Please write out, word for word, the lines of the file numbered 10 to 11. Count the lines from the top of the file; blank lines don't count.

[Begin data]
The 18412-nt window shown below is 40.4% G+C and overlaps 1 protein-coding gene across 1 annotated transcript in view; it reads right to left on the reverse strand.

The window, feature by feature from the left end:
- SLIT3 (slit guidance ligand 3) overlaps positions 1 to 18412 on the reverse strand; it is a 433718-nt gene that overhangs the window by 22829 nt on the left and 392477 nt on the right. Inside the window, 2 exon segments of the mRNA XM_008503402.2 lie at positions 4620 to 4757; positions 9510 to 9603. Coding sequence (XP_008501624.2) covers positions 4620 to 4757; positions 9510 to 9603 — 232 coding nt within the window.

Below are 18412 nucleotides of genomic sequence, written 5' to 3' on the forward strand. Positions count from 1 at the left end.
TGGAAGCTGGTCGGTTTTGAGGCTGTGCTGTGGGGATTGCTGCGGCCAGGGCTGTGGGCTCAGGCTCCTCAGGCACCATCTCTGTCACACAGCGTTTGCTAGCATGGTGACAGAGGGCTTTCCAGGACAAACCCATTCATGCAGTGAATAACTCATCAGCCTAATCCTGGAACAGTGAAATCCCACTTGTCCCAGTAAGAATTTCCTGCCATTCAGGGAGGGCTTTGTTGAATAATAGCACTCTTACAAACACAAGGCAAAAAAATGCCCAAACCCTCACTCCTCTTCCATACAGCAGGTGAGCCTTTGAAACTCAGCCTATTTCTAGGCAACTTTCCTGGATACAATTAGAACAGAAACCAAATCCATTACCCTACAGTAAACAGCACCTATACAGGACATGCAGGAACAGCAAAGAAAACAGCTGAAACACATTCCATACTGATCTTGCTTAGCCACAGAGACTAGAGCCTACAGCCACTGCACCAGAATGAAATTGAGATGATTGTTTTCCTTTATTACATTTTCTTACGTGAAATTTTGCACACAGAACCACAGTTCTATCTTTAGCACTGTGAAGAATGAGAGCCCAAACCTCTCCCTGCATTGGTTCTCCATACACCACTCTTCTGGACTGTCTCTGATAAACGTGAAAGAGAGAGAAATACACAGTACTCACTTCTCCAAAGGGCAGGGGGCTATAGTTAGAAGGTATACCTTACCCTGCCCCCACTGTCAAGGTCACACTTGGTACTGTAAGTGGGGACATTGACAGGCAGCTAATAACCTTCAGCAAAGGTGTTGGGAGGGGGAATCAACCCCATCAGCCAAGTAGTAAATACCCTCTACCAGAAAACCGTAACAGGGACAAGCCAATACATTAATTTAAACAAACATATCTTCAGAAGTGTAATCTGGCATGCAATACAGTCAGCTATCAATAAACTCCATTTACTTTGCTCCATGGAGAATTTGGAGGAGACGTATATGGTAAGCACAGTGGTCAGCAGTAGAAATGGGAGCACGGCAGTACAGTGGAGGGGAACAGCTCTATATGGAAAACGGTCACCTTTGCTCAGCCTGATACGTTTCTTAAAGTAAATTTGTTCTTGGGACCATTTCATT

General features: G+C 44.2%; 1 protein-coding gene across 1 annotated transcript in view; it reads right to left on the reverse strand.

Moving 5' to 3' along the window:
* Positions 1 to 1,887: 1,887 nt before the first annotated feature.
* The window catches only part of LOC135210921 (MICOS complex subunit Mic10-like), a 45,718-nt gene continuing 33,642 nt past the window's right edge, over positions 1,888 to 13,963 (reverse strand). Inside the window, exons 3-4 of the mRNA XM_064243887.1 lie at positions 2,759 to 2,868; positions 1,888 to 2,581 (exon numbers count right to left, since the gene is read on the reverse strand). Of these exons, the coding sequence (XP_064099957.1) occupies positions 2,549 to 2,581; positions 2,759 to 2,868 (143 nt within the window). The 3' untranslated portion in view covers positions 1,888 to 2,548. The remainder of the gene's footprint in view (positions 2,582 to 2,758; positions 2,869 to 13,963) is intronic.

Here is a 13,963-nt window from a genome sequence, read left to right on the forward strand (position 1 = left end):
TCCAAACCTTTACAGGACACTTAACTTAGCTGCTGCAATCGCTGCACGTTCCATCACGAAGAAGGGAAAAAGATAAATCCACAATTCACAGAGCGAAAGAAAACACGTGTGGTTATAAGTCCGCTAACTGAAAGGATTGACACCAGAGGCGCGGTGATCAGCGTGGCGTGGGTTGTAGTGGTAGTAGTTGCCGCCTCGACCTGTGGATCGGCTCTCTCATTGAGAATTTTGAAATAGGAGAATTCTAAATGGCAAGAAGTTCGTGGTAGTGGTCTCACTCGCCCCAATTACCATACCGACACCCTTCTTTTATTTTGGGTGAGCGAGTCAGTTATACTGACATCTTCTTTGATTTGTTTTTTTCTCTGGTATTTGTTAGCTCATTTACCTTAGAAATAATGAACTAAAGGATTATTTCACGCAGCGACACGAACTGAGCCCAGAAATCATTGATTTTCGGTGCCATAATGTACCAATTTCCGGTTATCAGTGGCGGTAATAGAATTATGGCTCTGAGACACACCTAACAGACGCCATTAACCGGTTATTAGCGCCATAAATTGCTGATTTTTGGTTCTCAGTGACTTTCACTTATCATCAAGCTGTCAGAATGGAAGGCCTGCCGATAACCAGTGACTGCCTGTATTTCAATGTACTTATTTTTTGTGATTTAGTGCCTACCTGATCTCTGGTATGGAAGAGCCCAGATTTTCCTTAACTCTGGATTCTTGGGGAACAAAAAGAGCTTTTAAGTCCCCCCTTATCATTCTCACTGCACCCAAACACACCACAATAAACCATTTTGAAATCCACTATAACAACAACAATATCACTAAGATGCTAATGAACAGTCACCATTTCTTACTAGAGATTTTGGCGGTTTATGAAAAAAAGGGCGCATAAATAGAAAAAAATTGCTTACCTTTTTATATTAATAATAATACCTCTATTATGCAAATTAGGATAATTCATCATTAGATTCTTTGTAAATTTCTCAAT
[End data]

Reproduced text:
Here is a 13,963-nt window from a genome sequence, read left to right on the forward strand (position 1 = left end):
TCCAAACCTTTACAGGACACTTAACTTAGCTGCTGCAATCGCTGCACGTTCCATCACGAAGAAGGGAAAAAGATAAATCCACAATTCACAGAGCGAAAGAAAACACGTGTGGTTATAAGTCCGCTAACTGAAAGGATTGACACCAGAGGCGCGGTGATCAGCGTGGCGTGGGTTGTAGTGGTAGTAGTTGCCGCCTCGACCTGTGGATCGGCTCTCTCATTGAGAATTTTGAAATAGGAGAATTCTAAATGGCAAGAAGTTCGTGGTAGTGGTCTCACTCGCCCCAATTACCATACCGACACCCTTCTTTTATTTTGGGTGAGCGAGTCAGTTATACTGACATCTTCTTTGATTTGTTTTTTTCTCTGGTATTTGTTAGCTCATTTACCTTAGAAATAATGAACTAAAGGATTATTTCACGCAGCGACACGAACTGAGCCCAGAAATCATTGATTTTCGGTGCCATAATGTACCAATTTCCGGTTATCAGTGGCGGTAATAGAATTATGGCTCTGAGACACACCTAACAGACGCCATTAACCGGTTATTAGCGCCATAAATTGCTGATTTTTGGTTCTCAGTGACTTTCACTTATCATCAAGCTGTCAGAATGGAAGGCCTGCCGATAACCAGTGACTGCCTGTATTTCAATGTACTTATTTTTTGTGATTTAGTGCCTACCTGATCTCTGGTATGGAAGAGCCCAGATTTTCCTTAACTCTGGATTCTTGGGGAACAAAAAGAGCTTTTAAGTCCCCCCTTATCATTCTCACTGCACCCAAACACACCACAATAAACCATTTTGAAATCCACTATAACAACAACAATATCACTAAGATGCTAATGAACAGTCACCATTTCTTACTAGAGATTTTGGCGGTTTATGAAAAAAAGGGCGCATAAATAGAAAAAAATTGCTTACCTTTTTATATTAATAATAATACCTCTATTATGCAAATTAGGATAATTCATCATTAGATTCTTTGTAAATTTCTCAAT